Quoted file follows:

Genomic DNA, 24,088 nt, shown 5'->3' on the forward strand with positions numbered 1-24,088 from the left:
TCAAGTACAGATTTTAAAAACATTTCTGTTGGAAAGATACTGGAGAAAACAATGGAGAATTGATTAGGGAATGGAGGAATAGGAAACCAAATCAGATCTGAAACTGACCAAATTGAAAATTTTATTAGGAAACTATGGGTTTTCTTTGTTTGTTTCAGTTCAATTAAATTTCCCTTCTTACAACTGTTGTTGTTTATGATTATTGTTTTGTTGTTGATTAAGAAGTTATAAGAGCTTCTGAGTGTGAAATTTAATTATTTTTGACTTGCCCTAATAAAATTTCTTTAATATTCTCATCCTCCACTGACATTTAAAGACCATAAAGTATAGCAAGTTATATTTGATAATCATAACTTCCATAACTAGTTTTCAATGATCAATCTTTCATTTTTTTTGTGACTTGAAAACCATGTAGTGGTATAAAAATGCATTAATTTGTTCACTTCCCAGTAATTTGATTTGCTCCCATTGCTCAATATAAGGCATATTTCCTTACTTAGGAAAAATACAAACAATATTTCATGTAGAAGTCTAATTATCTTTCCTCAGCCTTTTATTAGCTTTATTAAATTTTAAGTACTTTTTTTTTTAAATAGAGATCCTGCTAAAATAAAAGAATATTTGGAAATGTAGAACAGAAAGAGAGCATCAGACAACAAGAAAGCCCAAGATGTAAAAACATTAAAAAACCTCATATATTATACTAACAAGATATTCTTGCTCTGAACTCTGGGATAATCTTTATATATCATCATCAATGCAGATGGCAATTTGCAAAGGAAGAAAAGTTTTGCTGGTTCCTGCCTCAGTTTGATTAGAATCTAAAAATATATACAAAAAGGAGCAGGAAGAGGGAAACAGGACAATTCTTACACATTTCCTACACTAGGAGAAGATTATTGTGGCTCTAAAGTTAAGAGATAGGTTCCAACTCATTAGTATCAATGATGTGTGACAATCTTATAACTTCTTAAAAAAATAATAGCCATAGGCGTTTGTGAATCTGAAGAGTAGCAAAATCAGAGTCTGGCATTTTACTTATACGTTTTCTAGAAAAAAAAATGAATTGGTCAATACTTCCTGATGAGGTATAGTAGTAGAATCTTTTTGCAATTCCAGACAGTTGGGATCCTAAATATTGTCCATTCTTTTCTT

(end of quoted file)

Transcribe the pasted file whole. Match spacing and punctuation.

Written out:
Genomic DNA, 24,088 nt, shown 5'->3' on the forward strand with positions numbered 1-24,088 from the left:
TCAAGTACAGATTTTAAAAACATTTCTGTTGGAAAGATACTGGAGAAAACAATGGAGAATTGATTAGGGAATGGAGGAATAGGAAACCAAATCAGATCTGAAACTGACCAAATTGAAAATTTTATTAGGAAACTATGGGTTTTCTTTGTTTGTTTCAGTTCAATTAAATTTCCCTTCTTACAACTGTTGTTGTTTATGATTATTGTTTTGTTGTTGATTAAGAAGTTATAAGAGCTTCTGAGTGTGAAATTTAATTATTTTTGACTTGCCCTAATAAAATTTCTTTAATATTCTCATCCTCCACTGACATTTAAAGACCATAAAGTATAGCAAGTTATATTTGATAATCATAACTTCCATAACTAGTTTTCAATGATCAATCTTTCATTTTTTTTGTGACTTGAAAACCATGTAGTGGTATAAAAATGCATTAATTTGTTCACTTCCCAGTAATTTGATTTGCTCCCATTGCTCAATATAAGGCATATTTCCTTACTTAGGAAAAATACAAACAATATTTCATGTAGAAGTCTAATTATCTTTCCTCAGCCTTTTATTAGCTTTATTAAATTTTAAGTACTTTTTTTTTTAAATAGAGATCCTGCTAAAATAAAAGAATATTTGGAAATGTAGAACAGAAAGAGAGCATCAGACAACAAGAAAGCCCAAGATGTAAAAACATTAAAAAACCTCATATATTATACTAACAAGATATTCTTGCTCTGAACTCTGGGATAATCTTTATATATCATCATCAATGCAGATGGCAATTTGCAAAGGAAGAAAAGTTTTGCTGGTTCCTGCCTCAGTTTGATTAGAATCTAAAAATATATACAAAAAGGAGCAGGAAGAGGGAAACAGGACAATTCTTACACATTTCCTACACTAGGAGAAGATTATTGTGGCTCTAAAGTTAAGAGATAGGTTCCAACTCATTAGTATCAATGATGTGTGACAATCTTATAACTTCTTAAAAAAATAATAGCCATAGGCGTTTGTGAATCTGAAGAGTAGCAAAATCAGAGTCTGGCATTTTACTTATACGTTTTCTAGAAAAAAAAATGAATTGGTCAATACTTCCTGATGAGGTATAGTAGTAGAATCTTTTTGCAATTCCAGACAGTTGGGATCCTAAATATTGTCCATTCTTTTCTT